An Infection that keeps coming back! - JuniperCivic.com
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Originally published in the March 2014 Juniper Berry Magazine

An Infection that keeps coming back!

The human immune system has been built up over time to defend against bacteria, viruses, and fungi. It is a complex one that has many overlapping components. The primitive complement system and white cells that provide general immunity and the sophisticated cells that produce specific protein to attack specific infections. They are programmed in the lymph nodes and they travel though the blood to the site of infection. If one or more components fail, the body falls prey to severe and persistent infections. The first sign may be recurrent infections of the sinus, ear, skin, and lung that do not improve with medications and keep reoccurring. When a pattern develops, Primary Immunodeficiency Disease (PIDD) must be considered.

There are 180 PPID's identified that affect 1 in 2,000 people in the U.S Unlike AIDS that is caused by a viral infection PIDD's are inherited, passed down from one or both parents. B-cell deficiency in which the body fails to produce enough or effective antibodies is the most common (60%). Then bubble boy, who had no immunity, (severe combined immunodeficiency) is very rare and affects 1:50,000.

Symptoms vary according to the degree of deficiency. Newborns with severe symptoms need immediate antibiotic treatment, isolation and often go on to get stem cell transplant and/or regular gamma globulin infusions. Newborn screening includes testing for SCID and similar diseases.

In older age groups, symptoms include, recurrent pneumonias, sinusitis, meningitis, skin and blood infections. Digestive problems, delayed growth, malabsorption, anemia and other blood disorders may occur. Autoimmune disorder may coexist with immunodeficencies.

Milder symptoms are more difficult to pick up and are often treated for years with multiple courses of antibiotics, and surgeries before immunodeficiency is considered. Early diagnosis and treatment may slow the course of the disease and prevent complications.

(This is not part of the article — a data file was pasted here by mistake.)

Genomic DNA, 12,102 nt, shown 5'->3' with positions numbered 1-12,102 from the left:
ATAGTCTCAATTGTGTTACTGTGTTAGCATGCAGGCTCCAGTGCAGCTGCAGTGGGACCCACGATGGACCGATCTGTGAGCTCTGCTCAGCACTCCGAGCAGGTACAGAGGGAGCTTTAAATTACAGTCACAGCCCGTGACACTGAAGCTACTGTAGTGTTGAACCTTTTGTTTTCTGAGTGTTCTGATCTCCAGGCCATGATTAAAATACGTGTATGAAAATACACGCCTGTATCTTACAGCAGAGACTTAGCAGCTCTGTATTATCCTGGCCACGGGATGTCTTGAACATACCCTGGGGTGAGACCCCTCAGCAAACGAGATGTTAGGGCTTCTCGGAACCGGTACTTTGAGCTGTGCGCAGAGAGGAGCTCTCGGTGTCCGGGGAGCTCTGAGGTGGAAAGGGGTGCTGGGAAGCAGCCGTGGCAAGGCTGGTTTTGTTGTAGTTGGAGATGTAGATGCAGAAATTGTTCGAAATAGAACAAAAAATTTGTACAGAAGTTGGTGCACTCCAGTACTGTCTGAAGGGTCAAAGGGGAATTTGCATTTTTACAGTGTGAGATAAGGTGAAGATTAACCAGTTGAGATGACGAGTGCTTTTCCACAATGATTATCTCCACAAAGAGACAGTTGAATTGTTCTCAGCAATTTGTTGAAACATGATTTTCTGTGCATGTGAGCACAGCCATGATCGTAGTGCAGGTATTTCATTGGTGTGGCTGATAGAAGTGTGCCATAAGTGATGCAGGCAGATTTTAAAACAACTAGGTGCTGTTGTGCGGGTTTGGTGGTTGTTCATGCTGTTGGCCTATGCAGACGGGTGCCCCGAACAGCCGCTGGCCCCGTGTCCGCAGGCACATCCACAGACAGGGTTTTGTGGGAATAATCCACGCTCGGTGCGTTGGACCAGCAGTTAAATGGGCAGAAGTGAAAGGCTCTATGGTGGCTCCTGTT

Diagnosis is made with a good clinical history, a review of previous antibiotic treatments, or surgeries and chest x-rays, CAT scans and hospital records. Family history is very important, specifically including early deaths from unexplained illnesses. Physical exam may reveal lack of tonsils, non-healing sores or boils, malnourish state or small stature. Special blood tests evaluating T and B white cell quantity and function are important. Response to routine immunizations is checked. Quantitative immunologic proteins, IgA, IgM, IgA and IgE are measured.

Treatment involves preventing and treating infections, boosting the immune system and treating the underlying cause.

Infections are treated aggressively with oral or intravenous antibiotics. Long-term antibiotic treatment may be necessary. The immune system can be fortified by use of intravenous or subcutaneous immunoglobulin or gamma interferon therapy. In some cases stem cell transplantation can replace deficient immune cell with normal ones, offering a cure.

Although rare, when diagnosed before many complications set in, these diseases can be treated effectively and in some cases, can be cured by bone marrow or stem cell transplantation.

March 2014 Juniper Berry Magazine

March 2014 Table of Contents